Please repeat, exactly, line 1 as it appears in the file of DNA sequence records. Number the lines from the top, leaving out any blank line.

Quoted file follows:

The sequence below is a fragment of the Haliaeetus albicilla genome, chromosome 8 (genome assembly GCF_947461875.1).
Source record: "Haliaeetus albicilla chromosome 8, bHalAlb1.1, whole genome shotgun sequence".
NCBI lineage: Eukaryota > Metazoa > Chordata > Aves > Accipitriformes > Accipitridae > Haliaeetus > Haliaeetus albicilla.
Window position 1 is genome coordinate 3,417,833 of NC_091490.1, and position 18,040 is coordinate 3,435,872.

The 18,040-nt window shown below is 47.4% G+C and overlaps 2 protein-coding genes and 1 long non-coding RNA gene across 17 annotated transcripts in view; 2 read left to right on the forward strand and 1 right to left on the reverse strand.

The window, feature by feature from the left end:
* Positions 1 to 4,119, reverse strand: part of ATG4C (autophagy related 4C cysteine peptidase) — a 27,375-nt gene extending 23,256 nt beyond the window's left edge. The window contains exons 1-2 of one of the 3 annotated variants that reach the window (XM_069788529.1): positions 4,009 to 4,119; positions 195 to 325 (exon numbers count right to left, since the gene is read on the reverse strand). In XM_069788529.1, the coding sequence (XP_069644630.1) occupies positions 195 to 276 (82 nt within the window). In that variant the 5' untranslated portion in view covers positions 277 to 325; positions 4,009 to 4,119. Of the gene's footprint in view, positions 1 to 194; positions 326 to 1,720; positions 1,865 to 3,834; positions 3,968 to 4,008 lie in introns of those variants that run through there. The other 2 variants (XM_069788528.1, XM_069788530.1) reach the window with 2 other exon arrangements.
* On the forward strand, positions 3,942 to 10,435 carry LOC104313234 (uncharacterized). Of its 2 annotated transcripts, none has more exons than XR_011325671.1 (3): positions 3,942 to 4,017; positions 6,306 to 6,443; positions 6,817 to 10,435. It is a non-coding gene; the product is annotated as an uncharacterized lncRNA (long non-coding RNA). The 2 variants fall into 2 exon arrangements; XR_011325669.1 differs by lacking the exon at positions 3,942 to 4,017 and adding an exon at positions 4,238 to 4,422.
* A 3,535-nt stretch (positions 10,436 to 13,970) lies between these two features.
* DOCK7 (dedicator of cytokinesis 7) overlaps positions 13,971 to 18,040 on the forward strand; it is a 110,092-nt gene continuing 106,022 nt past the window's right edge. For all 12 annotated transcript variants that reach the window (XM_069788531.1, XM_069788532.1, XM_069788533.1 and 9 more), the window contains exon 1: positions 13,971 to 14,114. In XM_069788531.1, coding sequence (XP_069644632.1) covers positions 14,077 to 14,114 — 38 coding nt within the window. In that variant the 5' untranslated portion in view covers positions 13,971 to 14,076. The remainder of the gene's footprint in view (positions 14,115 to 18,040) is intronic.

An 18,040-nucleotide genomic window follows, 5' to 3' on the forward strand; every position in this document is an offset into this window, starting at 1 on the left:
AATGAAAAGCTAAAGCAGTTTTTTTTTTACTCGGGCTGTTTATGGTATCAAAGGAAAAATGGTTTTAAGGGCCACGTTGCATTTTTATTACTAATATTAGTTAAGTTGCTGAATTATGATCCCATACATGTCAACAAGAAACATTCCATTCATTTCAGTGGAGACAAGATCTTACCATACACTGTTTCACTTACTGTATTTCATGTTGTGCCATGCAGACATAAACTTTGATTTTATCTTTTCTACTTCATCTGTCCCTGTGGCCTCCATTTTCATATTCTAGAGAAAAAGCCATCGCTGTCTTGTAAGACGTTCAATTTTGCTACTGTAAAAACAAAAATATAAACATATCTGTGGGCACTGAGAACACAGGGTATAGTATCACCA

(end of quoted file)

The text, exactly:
The sequence below is a fragment of the Haliaeetus albicilla genome, chromosome 8 (genome assembly GCF_947461875.1).